"I think... that when I die, I can breathe back the breath that made me live. I can give back to the world all that I didn't do. All that I might have been and couldn't be. All the choices I didn't make. All the things I lost and spent and wasted. I can give them back to the world. To the lives that haven't been lived yet. That will be my gift back to the world that gave me the life I did live, the love I loved, the breath I breathed."
- Ursula le Guin, The Other Wind
Yesterday, The Other Wind arrived on my doorstep. I read it right through. Today it lingers in my heart like a dragon's claw or the memory of sun flashing against a high window. This is the third time I've read it, and I've gone deeper into it than before; next time, who knows how much deeper I will go.
I came late to the Earthsea books, but I'm glad. I came to them after I'd lived on an island of heat and stone and dust, after I'd sailed, slept under the stars. The books did not so much lead me into enchantment but accompanied me through my knowledge of what enchantment feels like. I have been in Tenar's dark and in her farmhouse kitchen; I have lived in the wind, looking for dragons.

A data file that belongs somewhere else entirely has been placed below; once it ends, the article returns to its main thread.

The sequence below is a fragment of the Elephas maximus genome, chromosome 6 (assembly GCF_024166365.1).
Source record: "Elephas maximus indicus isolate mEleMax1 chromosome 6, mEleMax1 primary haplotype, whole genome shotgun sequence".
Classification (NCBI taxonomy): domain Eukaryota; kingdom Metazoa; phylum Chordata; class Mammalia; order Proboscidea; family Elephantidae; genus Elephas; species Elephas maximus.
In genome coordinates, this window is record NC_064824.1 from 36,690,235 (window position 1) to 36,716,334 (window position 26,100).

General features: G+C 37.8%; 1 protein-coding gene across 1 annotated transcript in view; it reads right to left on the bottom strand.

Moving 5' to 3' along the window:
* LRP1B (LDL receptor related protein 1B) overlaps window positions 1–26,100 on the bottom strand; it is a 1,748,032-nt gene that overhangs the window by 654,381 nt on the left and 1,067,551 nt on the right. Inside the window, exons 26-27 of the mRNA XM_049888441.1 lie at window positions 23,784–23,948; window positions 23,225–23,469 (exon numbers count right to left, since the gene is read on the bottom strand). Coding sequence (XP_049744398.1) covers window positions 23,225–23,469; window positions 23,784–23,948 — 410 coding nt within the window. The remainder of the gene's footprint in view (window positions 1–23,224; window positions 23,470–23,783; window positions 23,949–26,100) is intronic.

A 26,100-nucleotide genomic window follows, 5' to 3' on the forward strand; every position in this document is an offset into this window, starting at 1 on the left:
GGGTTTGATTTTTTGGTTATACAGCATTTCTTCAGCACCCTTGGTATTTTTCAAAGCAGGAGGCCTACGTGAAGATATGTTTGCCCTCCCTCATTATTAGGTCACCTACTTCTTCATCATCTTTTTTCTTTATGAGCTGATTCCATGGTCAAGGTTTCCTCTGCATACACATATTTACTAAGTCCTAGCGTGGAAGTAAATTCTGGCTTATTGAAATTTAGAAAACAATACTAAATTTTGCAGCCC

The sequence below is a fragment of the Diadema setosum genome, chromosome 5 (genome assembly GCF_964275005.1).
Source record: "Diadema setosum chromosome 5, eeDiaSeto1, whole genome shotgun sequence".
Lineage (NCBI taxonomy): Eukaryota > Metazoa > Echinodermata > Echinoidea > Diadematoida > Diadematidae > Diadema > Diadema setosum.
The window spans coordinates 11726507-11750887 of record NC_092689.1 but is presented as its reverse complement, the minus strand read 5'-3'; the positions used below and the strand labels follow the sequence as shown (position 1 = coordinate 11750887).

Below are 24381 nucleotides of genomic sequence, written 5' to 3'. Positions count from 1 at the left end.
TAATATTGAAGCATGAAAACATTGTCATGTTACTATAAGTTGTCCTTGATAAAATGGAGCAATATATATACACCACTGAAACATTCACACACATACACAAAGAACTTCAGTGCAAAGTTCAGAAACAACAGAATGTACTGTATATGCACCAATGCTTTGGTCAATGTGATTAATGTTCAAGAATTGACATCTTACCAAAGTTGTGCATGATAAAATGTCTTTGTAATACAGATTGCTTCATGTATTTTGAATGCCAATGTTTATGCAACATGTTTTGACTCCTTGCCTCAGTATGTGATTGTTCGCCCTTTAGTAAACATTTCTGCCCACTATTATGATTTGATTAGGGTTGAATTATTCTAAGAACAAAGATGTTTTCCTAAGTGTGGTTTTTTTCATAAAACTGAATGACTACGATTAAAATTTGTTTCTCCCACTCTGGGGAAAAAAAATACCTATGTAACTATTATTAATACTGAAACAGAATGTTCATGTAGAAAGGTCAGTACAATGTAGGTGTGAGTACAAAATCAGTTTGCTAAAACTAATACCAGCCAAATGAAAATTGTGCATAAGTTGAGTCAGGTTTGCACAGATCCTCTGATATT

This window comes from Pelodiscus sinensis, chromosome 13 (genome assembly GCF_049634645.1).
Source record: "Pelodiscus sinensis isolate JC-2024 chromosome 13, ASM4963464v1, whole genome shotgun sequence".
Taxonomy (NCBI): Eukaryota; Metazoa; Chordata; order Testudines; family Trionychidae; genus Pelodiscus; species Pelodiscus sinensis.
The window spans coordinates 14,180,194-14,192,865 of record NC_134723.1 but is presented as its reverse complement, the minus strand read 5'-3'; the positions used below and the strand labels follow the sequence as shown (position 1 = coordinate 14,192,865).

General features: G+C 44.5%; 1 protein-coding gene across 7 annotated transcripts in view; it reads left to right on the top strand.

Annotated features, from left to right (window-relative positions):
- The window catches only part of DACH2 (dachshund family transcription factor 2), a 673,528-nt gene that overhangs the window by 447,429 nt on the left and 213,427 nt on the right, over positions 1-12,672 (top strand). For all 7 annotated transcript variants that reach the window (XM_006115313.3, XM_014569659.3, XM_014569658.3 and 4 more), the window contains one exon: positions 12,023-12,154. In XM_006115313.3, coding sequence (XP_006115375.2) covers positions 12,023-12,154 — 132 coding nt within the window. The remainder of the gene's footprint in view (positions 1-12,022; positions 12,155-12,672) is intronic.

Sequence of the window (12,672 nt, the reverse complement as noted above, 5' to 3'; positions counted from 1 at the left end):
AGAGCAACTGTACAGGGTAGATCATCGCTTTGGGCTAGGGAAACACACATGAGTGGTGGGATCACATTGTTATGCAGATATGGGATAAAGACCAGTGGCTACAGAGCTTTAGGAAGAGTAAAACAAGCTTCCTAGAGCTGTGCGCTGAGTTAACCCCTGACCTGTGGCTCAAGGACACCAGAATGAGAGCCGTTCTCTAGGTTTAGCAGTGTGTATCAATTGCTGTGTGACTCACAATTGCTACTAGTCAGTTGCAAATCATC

This morning, I was thinking of how profoundly, and with only sparse simple words, Ursula creates images in my mind, and I was wondering what other books that reminds me of. Then I realised - none. Earthsea reminds me of itself. And of places in my own world. That's how real it feels.
illustration by jeanie tomanek
ps: A fairly new reader of my weblog tells me she assumed I was a teenager. I'm curious now. For those of you who have read my online writings for a while, and who have read my books, how old would you guess I am?